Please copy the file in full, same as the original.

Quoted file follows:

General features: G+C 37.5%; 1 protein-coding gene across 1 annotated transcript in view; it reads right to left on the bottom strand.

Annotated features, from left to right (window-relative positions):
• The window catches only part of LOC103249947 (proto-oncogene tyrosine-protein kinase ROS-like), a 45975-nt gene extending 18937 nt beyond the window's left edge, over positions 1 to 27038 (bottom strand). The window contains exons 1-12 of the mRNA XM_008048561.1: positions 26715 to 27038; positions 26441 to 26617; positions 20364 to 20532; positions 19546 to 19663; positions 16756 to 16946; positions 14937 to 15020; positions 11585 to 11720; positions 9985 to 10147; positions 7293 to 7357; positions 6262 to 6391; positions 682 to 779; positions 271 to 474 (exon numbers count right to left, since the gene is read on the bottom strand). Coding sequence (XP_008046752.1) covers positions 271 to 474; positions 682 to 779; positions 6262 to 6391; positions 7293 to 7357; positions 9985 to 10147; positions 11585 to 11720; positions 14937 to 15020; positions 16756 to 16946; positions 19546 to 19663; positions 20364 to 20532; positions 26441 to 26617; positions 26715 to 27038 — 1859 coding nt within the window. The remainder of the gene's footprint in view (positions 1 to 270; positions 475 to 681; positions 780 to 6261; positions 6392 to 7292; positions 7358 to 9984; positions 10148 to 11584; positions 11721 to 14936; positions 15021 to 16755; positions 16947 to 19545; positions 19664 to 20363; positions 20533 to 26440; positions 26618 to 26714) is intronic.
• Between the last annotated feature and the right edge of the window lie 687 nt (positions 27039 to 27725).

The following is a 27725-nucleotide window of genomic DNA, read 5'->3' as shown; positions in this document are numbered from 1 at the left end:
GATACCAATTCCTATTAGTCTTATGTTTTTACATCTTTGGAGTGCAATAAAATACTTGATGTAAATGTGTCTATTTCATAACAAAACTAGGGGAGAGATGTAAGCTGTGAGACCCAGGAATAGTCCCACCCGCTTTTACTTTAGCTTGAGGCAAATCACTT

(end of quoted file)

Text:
General features: G+C 37.5%; 1 protein-coding gene across 1 annotated transcript in view; it reads right to left on the bottom strand.

Annotated features, from left to right (window-relative positions):
• The window catches only part of LOC103249947 (proto-oncogene tyrosine-protein kinase ROS-like), a 45975-nt gene extending 18937 nt beyond the window's left edge, over positions 1 to 27038 (bottom strand). The window contains exons 1-12 of the mRNA XM_008048561.1: positions 26715 to 27038; positions 26441 to 26617; positions 20364 to 20532; positions 19546 to 19663; positions 16756 to 16946; positions 14937 to 15020; positions 11585 to 11720; positions 9985 to 10147; positions 7293 to 7357; positions 6262 to 6391; positions 682 to 779; positions 271 to 474 (exon numbers count right to left, since the gene is read on the bottom strand). Coding sequence (XP_008046752.1) covers positions 271 to 474; positions 682 to 779; positions 6262 to 6391; positions 7293 to 7357; positions 9985 to 10147; positions 11585 to 11720; positions 14937 to 15020; positions 16756 to 16946; positions 19546 to 19663; positions 20364 to 20532; positions 26441 to 26617; positions 26715 to 27038 — 1859 coding nt within the window. The remainder of the gene's footprint in view (positions 1 to 270; positions 475 to 681; positions 780 to 6261; positions 6392 to 7292; positions 7358 to 9984; positions 10148 to 11584; positions 11721 to 14936; positions 15021 to 16755; positions 16947 to 19545; positions 19664 to 20363; positions 20533 to 26440; positions 26618 to 26714) is intronic.
• Between the last annotated feature and the right edge of the window lie 687 nt (positions 27039 to 27725).

The following is a 27725-nucleotide window of genomic DNA, read 5'->3' as shown; positions in this document are numbered from 1 at the left end:
GATACCAATTCCTATTAGTCTTATGTTTTTACATCTTTGGAGTGCAATAAAATACTTGATGTAAATGTGTCTATTTCATAACAAAACTAGGGGAGAGATGTAAGCTGTGAGACCCAGGAATAGTCCCACCCGCTTTTACTTTAGCTTGAGGCAAATCACTT